Former L.A. City Councilman Mitch Englander Sentenced To 14 Months For Obstructing FBI Corruption Probe
Former Los Angeles City Councilman Mitch Englander was sentenced on Monday to 14 months in prison after he agreed to plead guilty to a single count of scheming to obstruct an FBI investigation. The case is part of an extensive corruption probe at L.A. City Hall.
"I own what I did," Englander told Judge John F. Walter, who sat in his courtroom on 1st Street in downtown Los Angeles while Englander, his defense attorneys and the U.S. Attorneys in charge of the case appeared remotely via Zoom. "I hurt the very people I love the most. I apologize to the community, my former constituents, and most of all I apologize to my family, my wife and my daughters."
Englander is also responsible for a $15,000 fine and faces three years of supervised release upon completion of his prison term.
Walter called the conviction a "black spot" on Englander's legacy. "It's been my experience in these types of cases ... it's basically arrogance," Walter said. "And thinking they will never get caught. And if they do get caught, because of their position, that the consequences are not going to be significant."
Before striking the plea agreement, Englander faced more than half-a-dozen federal charges for allegedly accepting at least $15,000 in cash and a blowout Las Vegas trip from a businessperson who sold cabinetry and automated smart-home devices. The entrepreneur wanted Englander to help him cozy up to downtown Los Angeles developers who could provide a gold mine of contract opportunities.
The details of how "Businessperson A" (as he is known in FBI documents) courted the councilman, who was a member of the powerful Planning and Land Use Management (PLUM) Committee, were salacious: The FBI said Englander tried desperately to cover up the envelopes of cash he accepted in casino bathrooms, plus "female escort services, hotel rooms and expensive meals" on the June, 2017 Vegas trip.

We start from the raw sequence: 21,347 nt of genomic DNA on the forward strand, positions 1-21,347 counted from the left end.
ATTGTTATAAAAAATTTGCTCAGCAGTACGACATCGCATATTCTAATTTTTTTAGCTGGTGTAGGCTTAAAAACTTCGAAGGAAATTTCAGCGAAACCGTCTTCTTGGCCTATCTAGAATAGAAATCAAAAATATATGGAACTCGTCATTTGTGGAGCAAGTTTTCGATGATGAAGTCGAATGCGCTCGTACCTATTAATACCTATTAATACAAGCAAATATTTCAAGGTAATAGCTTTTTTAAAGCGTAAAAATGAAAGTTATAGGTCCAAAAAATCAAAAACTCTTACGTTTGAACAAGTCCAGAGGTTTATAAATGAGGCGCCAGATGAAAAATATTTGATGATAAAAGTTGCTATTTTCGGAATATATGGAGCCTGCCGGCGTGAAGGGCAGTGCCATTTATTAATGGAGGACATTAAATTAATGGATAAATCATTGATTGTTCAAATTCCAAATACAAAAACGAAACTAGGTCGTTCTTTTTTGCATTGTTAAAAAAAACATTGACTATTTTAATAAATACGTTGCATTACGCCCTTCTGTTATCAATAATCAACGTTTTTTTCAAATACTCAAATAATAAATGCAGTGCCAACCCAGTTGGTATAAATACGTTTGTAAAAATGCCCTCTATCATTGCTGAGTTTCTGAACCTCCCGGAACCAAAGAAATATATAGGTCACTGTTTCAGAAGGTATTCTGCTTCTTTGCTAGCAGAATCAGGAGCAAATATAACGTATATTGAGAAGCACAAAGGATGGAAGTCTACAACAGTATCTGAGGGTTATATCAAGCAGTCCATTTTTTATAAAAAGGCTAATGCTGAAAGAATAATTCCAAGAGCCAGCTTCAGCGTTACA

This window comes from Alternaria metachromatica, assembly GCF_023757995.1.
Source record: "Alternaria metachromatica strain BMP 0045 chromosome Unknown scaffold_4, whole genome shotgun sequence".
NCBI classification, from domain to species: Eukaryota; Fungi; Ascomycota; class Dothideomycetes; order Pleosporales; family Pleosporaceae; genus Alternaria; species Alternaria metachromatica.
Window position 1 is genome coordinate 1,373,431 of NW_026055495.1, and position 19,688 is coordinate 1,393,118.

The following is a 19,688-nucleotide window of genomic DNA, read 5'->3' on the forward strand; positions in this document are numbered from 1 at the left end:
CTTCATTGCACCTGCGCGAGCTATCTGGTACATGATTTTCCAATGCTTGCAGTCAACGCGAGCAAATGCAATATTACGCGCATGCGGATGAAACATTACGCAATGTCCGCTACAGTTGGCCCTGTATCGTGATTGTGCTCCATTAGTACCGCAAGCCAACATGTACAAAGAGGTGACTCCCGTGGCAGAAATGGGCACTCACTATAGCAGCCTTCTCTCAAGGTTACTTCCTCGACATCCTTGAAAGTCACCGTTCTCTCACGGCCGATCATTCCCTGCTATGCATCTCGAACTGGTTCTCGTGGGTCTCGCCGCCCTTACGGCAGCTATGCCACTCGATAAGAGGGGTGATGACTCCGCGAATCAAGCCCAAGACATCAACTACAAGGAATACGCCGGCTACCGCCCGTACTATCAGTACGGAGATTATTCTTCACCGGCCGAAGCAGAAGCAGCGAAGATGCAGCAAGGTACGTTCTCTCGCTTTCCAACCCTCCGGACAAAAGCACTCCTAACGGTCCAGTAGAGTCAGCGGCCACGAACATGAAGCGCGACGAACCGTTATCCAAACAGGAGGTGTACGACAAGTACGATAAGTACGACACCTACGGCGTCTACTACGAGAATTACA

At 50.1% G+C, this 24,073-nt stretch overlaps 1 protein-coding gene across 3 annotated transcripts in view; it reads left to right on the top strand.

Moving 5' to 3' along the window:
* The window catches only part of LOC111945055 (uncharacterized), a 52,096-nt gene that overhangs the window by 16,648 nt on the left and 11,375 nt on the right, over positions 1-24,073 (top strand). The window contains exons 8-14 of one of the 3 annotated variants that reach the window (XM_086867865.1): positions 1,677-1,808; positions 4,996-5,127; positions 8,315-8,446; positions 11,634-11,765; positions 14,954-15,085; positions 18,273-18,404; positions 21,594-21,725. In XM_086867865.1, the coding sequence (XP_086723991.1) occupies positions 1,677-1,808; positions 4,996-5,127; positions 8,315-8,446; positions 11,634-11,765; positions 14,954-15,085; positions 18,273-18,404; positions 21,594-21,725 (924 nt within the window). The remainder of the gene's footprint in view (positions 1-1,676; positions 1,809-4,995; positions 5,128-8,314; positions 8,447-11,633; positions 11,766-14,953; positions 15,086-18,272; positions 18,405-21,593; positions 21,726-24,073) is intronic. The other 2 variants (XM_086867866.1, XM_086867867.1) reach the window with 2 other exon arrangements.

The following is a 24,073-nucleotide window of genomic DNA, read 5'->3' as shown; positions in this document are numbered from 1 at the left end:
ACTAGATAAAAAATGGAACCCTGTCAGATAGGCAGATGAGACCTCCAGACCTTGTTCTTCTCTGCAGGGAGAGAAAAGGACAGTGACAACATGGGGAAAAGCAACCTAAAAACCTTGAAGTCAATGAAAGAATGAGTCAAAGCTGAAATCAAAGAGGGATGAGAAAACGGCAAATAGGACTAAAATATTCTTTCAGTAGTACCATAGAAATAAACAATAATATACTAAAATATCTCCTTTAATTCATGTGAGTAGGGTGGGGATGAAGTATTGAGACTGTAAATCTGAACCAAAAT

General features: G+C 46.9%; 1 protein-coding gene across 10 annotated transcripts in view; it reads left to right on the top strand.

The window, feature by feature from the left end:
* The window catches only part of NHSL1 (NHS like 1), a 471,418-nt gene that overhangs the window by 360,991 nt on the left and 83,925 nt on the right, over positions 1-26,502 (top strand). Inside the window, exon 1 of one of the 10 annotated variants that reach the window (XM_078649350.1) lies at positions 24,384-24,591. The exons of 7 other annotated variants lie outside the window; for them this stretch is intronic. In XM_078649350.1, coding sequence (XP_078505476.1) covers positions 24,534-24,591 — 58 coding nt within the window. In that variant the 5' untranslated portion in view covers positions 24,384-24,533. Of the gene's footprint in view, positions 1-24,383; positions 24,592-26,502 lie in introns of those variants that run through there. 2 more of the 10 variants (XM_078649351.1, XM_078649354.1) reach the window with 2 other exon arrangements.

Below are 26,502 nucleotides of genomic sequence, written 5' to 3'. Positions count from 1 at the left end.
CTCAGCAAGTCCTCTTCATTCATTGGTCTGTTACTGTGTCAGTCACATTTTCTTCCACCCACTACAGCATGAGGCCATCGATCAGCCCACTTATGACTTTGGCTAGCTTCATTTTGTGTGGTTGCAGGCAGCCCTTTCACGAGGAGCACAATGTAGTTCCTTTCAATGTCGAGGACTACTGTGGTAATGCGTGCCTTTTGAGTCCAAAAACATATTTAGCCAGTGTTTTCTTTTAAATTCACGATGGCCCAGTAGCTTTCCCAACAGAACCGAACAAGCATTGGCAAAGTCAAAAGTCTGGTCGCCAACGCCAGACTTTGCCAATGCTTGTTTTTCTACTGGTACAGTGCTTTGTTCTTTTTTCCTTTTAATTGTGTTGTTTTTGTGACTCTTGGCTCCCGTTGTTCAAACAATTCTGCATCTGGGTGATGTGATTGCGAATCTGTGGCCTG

Englander was caught on tape coaching an FBI informant about how to lie during interviews, including what to say about calling an escort service ("I would say, 'I was so drunk I don't remember calling. I didn't arrange anything...'"), according to a transcript released by the FBI. Investigators said Englander and the informant were driving in a car in downtown L.A. during the conversation, and the councilman tried blasting the radio to avoid listening devices.
In handing down the sentence, Judge Walter noted the measures Englander took to hide his corrupt dealings, including using an encrypted messaging service and back-dating a check to Businessperson A to attempt to make it look like he had reimbursed the Vegas trip ahead of the FBI investigation.
Later, "for some unknown reason, he decided to participate in the [FBI] interviews and deliberately lied," Walter said.
But Walter disagreed with prosecutors who alleged the cash and Vegas trip were part of a quid-pro-quo to secure official favors from Englander, and declined to apply enhancements related to abuse of public trust that would have extended the prison sentence to up to two years.
SCOPE OF THE FBI CORRUPTION PROBE
Current L.A. City Councilman John Lee went along on the Vegas trip while he was working in Englander's office, Lee has confirmed. He's believed to be referred to as "City Staffer B" in court documents. Lee has not been charged with a crime, and says he has cooperated with the FBI's investigation. He won a special election in 2019 to represent his former boss' district, and was reelected in November.
Multiple current and former city officials, staff, consultants and lobbyists have agreed to plead guilty in connection to the corruption probe, which centers on former City Councilman José Huizar. Huizar is accused of turning his 14th council district seat into what the feds called a "money-making criminal enterprise," extracting cash, gifts, trips and campaign donations from developers who wanted the former PLUM Committee chairman's help with DTLA projects. Huizar has pleaded not guilty. His trial is scheduled for June 22.
Two large developers have cut deals with federal investigators, each paying more than $1 million to avoid prosecution.
Englander first joined the city council in 2011, representing the 12th District, which includes Granada Hills, Northridge and Porter Ranch in the northwestern San Fernando Valley. He announced in fall 2018 he was stepping down from his seat early for a private sector job.
On Monday, Englander told the court he is in therapy to deal with childhood trauma, including his father abandoning the family and he and his mother falling temporarily into homelessness. "I don't offer that as an excuse at all. I take full responsibility," he said.
During a hearing in March, U.S. Attorney Mack Jenkins called Englander "one of the symptoms" of a wider corruption problem in city government. Englander was ordered to surrender in June, but there was discussion about that date being pushed back depending on COVID conditions.
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